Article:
Other activities Nuit de la Science 2010 Western Switzerland 03.07.2010

Associated projects

Number Title Start Funding scheme
113356 Sea-level and climate events during the past 500'000 years: the record from fossil reefs, coastal deposits and paleosols from the southeastern Bahamas 01.04.2007 Project funding
140420 Sea-level and climate events during the past 30 million years: the record from fossil reefs, coastal deposits and dolostones from Mayaguana, Great Inagua, Crooked and Acklins Islands, SE Bahamas 01.06.2012 Project funding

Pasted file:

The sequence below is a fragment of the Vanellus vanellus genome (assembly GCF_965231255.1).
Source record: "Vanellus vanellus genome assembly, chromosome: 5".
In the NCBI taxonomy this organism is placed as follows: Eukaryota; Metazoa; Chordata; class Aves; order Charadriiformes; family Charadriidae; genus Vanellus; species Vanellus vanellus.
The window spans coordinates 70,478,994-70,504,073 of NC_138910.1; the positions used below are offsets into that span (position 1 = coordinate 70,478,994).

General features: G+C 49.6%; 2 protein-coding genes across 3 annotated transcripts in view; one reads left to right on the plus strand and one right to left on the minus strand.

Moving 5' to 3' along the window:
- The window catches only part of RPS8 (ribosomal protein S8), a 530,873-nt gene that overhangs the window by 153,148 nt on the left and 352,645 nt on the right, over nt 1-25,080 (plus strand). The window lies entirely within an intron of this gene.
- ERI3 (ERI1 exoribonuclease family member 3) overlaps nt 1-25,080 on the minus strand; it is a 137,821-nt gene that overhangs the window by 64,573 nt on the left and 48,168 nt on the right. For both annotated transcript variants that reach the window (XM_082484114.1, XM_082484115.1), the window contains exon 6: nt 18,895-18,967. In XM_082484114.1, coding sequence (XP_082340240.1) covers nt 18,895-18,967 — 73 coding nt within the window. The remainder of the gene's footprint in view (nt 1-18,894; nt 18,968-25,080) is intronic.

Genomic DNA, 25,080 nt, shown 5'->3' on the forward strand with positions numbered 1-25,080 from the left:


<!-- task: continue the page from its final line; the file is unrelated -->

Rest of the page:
113356 Sea-level and climate events during the past 500'000 years: the record from fossil reefs, coastal deposits and paleosols from the southeastern Bahamas 01.04.2007 Project funding

Abstract